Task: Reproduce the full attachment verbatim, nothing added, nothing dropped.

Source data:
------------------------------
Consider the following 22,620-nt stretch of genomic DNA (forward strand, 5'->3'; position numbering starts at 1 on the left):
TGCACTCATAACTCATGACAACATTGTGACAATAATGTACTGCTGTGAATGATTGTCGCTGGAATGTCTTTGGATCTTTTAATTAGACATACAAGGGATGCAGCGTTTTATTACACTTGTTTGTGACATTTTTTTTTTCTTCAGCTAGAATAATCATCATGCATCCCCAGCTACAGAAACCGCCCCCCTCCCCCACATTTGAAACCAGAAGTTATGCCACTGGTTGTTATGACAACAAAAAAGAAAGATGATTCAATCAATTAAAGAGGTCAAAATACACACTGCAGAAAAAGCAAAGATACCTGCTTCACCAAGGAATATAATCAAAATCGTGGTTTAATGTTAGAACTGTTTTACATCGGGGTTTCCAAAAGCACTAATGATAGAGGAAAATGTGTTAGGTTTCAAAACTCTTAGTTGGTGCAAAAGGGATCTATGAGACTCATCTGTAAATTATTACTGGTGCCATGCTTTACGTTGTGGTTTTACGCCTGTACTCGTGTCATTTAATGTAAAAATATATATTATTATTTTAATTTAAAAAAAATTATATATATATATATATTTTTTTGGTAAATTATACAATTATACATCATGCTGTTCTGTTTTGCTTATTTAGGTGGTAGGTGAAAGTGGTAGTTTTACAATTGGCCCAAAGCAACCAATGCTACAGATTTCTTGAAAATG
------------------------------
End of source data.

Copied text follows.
Consider the following 22,620-nt stretch of genomic DNA (forward strand, 5'->3'; position numbering starts at 1 on the left):
TGCACTCATAACTCATGACAACATTGTGACAATAATGTACTGCTGTGAATGATTGTCGCTGGAATGTCTTTGGATCTTTTAATTAGACATACAAGGGATGCAGCGTTTTATTACACTTGTTTGTGACATTTTTTTTTTCTTCAGCTAGAATAATCATCATGCATCCCCAGCTACAGAAACCGCCCCCCTCCCCCACATTTGAAACCAGAAGTTATGCCACTGGTTGTTATGACAACAAAAAAGAAAGATGATTCAATCAATTAAAGAGGTCAAAATACACACTGCAGAAAAAGCAAAGATACCTGCTTCACCAAGGAATATAATCAAAATCGTGGTTTAATGTTAGAACTGTTTTACATCGGGGTTTCCAAAAGCACTAATGATAGAGGAAAATGTGTTAGGTTTCAAAACTCTTAGTTGGTGCAAAAGGGATCTATGAGACTCATCTGTAAATTATTACTGGTGCCATGCTTTACGTTGTGGTTTTACGCCTGTACTCGTGTCATTTAATGTAAAAATATATATTATTATTTTAATTTAAAAAAAATTATATATATATATATATTTTTTTGGTAAATTATACAATTATACATCATGCTGTTCTGTTTTGCTTATTTAGGTGGTAGGTGAAAGTGGTAGTTTTACAATTGGCCCAAAGCAACCAATGCTACAGATTTCTTGAAAATG